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For Arkansas' maternal health crisis, doulas could provide a lifeline

In 2018 Melissa Eudey gave birth to her son, but the experience was not what she expected.

"This can't be what birth is,” she said. “Unfortunately, it does, you know, for a lot of women, and so I decided, hey, I'm going to be that person that that is going to provide that support and that education so that maybe people don't even have to go through what I went through."

Almost a year after the painful birth, she was still reeling and didn't know where to place that frustration until she found a doula through a social media app for new moms.

"Everything she said really resonated with me,” she said. “And I was like, Oh, what is that? Even at that time, I was like, you know, I think a doula is like the midwife or I kind of had also that misconception but yeah, never really heard the word like growing up or or anything."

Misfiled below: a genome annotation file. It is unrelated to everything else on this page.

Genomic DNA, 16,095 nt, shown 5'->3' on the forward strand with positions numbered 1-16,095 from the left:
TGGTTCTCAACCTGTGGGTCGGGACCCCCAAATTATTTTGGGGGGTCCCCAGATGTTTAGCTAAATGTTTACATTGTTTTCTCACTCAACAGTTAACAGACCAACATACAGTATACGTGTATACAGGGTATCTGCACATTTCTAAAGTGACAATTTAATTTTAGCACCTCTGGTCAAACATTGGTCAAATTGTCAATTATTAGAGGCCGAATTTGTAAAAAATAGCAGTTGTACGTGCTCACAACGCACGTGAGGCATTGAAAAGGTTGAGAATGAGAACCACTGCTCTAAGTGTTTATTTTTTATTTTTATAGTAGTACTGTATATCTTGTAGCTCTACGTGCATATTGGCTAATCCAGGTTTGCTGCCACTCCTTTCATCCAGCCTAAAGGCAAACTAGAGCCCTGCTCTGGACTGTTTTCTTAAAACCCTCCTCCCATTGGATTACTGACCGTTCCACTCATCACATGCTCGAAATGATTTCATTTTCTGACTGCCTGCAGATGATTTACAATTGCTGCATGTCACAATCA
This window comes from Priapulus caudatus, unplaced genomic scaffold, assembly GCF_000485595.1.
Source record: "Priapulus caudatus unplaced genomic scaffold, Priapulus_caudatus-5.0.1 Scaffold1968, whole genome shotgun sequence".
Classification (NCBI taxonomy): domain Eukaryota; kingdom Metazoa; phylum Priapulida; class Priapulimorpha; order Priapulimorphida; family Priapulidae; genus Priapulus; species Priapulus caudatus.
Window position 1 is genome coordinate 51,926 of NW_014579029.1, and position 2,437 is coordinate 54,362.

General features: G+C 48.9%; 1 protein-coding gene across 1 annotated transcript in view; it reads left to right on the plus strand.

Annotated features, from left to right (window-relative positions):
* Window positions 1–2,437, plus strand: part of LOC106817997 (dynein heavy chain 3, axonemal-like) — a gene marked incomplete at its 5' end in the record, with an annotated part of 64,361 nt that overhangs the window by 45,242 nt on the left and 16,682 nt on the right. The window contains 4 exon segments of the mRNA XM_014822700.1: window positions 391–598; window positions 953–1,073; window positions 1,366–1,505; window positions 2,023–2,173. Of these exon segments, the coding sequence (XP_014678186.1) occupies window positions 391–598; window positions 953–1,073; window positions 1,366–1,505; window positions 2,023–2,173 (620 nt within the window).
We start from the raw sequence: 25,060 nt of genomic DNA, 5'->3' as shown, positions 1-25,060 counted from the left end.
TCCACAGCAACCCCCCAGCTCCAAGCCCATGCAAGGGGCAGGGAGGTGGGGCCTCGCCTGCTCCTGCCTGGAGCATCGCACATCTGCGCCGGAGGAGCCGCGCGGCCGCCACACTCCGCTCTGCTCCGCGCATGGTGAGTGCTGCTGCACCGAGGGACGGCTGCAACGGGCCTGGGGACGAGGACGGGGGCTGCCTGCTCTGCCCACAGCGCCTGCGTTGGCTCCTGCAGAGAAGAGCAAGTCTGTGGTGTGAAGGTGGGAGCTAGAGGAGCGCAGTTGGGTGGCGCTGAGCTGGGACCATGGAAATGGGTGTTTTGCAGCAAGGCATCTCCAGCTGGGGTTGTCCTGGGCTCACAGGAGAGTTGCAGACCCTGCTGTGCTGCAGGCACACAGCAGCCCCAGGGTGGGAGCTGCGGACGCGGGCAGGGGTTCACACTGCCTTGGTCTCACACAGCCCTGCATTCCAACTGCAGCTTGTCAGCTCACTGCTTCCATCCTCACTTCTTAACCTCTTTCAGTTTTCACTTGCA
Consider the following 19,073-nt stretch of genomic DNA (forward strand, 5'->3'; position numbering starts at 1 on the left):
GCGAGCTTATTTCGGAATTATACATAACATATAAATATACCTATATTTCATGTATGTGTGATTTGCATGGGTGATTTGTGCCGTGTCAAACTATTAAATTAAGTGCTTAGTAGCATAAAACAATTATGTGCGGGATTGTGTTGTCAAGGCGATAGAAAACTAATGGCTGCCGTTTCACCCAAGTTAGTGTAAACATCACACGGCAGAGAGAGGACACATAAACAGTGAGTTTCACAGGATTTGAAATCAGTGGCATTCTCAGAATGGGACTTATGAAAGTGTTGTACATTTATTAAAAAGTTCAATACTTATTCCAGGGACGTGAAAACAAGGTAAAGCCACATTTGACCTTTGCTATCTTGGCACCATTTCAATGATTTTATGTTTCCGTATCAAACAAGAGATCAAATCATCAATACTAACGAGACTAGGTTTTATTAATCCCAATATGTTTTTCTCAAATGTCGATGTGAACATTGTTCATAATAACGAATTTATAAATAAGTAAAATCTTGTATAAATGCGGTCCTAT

Eudey is now a certified doula. She said the profession can be a little misunderstood. Doulas are not doctors or clinicians - so they aren't licensed to deliver a baby themselves. But they do provide a holistic spectrum of care, support and knowledge for mothers.

Eudey said she helps expecting and new mothers demystify birth and post-partum.